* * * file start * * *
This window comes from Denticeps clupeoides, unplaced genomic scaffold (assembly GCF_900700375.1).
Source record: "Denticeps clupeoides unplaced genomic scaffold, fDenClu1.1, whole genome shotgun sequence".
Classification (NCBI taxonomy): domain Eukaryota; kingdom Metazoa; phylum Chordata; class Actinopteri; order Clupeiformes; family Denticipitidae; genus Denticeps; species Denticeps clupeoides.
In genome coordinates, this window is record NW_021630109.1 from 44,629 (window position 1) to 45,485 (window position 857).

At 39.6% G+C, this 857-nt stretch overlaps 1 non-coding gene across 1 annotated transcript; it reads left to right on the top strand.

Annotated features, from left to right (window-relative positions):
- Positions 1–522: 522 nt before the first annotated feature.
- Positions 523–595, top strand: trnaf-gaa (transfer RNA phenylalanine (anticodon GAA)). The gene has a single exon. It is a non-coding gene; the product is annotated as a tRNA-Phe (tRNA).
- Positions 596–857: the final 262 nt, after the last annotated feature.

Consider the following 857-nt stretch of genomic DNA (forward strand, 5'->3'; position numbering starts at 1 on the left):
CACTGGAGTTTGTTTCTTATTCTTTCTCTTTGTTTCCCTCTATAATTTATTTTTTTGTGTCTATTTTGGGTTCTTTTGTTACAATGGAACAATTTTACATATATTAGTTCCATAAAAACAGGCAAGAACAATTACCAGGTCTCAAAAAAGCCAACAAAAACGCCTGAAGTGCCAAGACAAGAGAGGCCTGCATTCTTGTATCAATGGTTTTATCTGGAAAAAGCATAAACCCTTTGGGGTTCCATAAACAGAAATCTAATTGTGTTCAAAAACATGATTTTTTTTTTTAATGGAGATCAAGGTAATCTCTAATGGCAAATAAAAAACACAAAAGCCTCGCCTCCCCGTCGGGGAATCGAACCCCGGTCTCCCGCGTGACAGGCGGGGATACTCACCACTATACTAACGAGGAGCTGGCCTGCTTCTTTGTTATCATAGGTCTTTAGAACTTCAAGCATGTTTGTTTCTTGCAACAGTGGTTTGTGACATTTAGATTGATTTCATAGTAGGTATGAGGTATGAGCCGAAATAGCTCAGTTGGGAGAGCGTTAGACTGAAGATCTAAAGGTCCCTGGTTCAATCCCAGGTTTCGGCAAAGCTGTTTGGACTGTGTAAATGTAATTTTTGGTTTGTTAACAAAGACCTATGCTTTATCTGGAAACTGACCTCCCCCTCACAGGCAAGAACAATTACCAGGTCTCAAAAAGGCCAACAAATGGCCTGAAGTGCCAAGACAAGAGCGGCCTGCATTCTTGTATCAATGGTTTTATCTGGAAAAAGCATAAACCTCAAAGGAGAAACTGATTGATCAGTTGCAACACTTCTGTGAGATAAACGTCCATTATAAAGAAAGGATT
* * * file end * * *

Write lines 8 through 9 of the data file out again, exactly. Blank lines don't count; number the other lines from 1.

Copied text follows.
- Positions 523–595, top strand: trnaf-gaa (transfer RNA phenylalanine (anticodon GAA)). The gene has a single exon. It is a non-coding gene; the product is annotated as a tRNA-Phe (tRNA).
- Positions 596–857: the final 262 nt, after the last annotated feature.